“Complementarity?” Yeah. Here, Spooky Quantum Pairs Throw Physicists A (DT like) Curve Ball

Spooky Quantum Particle Pairs Fly Like Weird Curveballs

June 4, 2018
Georgia Institute of Technology
Some particles that can be in two places at the same time and are not just particles but also waves, in this case, fermions, appear to move in even weirder ways than previously thought. Theoretical physicists applied extreme computing power for a week to predict the movements of fermions by including quantum optics, or light-like, ideas in their mathematical, theoretical modeling.
This is an artist’s depiction of what a group of atoms looks like when they merge to a wave-like state. This occurs under ultra-cooling that drops atoms’ temperature to near absolute zero, the coldest possible temperature in the universe. This is not an image of something done in this Georgia Tech study but is intended to help readers picture the particle-wave duality the study considers along with other factors.
Credit: National Institute of Standards and Technology

Curvy baseball pitches have surprising things in common with quantum particles described in a new physics study, though the latter fly much more weirdly.

In fact, ultracold paired particles called fermions must behave even weirder than physicists previously thought, according to theoretical physicists from the Georgia Institute of Technology, who mathematically studied their flight patterns. Already, flying quantum particles were renowned for their weirdness.

To understand why, start with similarities to a baseball then add significant differences.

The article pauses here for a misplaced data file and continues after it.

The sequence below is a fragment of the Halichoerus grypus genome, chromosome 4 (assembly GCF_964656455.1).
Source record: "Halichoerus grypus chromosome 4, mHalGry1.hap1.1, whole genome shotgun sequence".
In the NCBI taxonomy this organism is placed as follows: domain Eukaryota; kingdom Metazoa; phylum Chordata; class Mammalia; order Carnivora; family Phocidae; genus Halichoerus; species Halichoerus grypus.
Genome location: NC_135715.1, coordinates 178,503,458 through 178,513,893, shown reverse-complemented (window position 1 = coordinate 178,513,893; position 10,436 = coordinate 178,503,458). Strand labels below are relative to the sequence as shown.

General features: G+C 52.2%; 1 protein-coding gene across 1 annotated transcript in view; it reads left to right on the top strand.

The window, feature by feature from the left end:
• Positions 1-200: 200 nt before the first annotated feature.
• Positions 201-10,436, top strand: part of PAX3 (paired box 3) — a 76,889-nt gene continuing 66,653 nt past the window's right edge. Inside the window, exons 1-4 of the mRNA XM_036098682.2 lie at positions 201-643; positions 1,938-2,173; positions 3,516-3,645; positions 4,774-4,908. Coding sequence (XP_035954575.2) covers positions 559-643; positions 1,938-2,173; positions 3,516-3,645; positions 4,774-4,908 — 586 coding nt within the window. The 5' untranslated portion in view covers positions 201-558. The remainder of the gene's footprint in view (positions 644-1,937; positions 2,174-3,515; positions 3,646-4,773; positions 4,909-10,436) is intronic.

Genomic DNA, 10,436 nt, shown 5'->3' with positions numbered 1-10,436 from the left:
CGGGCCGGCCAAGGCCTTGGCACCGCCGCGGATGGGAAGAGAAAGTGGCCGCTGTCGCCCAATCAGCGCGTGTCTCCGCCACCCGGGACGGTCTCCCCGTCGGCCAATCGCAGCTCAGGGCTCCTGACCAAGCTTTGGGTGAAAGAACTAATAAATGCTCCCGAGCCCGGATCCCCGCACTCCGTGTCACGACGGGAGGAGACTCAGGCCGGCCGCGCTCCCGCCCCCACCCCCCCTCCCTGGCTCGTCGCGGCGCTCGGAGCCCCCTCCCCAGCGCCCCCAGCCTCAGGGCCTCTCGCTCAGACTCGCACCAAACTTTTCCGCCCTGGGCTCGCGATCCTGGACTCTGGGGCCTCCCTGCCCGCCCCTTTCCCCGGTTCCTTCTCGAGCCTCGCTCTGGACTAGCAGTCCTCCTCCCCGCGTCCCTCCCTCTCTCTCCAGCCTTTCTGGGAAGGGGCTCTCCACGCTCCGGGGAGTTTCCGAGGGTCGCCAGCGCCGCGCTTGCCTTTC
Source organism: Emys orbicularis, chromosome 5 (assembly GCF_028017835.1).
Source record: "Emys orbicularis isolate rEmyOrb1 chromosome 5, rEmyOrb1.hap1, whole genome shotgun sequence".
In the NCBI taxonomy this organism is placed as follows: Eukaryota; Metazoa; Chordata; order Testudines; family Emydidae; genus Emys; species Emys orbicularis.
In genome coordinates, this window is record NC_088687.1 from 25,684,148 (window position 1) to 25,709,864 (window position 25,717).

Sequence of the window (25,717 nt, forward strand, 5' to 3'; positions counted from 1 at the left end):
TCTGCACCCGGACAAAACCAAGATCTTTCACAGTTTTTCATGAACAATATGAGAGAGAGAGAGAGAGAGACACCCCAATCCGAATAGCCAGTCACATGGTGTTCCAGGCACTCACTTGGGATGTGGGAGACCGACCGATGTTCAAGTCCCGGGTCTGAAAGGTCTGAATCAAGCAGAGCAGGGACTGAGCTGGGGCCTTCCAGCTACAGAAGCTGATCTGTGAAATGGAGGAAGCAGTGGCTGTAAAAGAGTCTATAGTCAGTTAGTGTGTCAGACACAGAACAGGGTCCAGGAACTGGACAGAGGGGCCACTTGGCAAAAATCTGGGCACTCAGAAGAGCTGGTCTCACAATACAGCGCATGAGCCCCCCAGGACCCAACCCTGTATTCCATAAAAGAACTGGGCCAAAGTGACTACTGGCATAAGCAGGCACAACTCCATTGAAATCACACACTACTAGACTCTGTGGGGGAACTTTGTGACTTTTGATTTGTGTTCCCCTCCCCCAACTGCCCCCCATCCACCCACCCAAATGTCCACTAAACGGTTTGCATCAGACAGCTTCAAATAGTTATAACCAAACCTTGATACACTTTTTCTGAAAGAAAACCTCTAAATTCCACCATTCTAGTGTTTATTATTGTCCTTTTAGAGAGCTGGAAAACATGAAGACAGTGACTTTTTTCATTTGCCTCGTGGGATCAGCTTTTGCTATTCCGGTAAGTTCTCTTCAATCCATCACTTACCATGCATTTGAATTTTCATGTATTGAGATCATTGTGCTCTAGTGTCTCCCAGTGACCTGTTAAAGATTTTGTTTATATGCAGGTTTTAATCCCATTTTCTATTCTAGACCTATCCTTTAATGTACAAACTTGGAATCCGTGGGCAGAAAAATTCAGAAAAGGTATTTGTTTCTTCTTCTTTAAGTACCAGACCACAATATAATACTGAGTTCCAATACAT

A pitcher imparts spin, momentum, and energy to a baseball when throwing a curveball, a change-up, or a slider. Fermions’ funny flights are likewise carved by spins, momenta, and energies, but also by powerful quantum eccentricities like entanglement, which Albert Einstein once called “spooky action at a distance” between quantum particles.

In the new study, the researchers even predicted that the particles can act like different quantum balls called bosons to mimic the manner that photons, or [wave/] particles of light, fly.  A simplified explanation of these ultracold paired particles and their odd flights is below.

Read Complete Article? https://www.sciencedaily.com/releases/2018/06/180604124908.htm

Comment Summary: Fermions are strange pilots. They fly their “paired particles” in strange ways that imitate a baseball pitcher’s curve-balls and sliders — adding spin and other kinds of “angular momentum,” which, although it may be “conserved,” can still do strange things to one’s flight patterns.  Here, they’ve been caught on cam — in technicolor.


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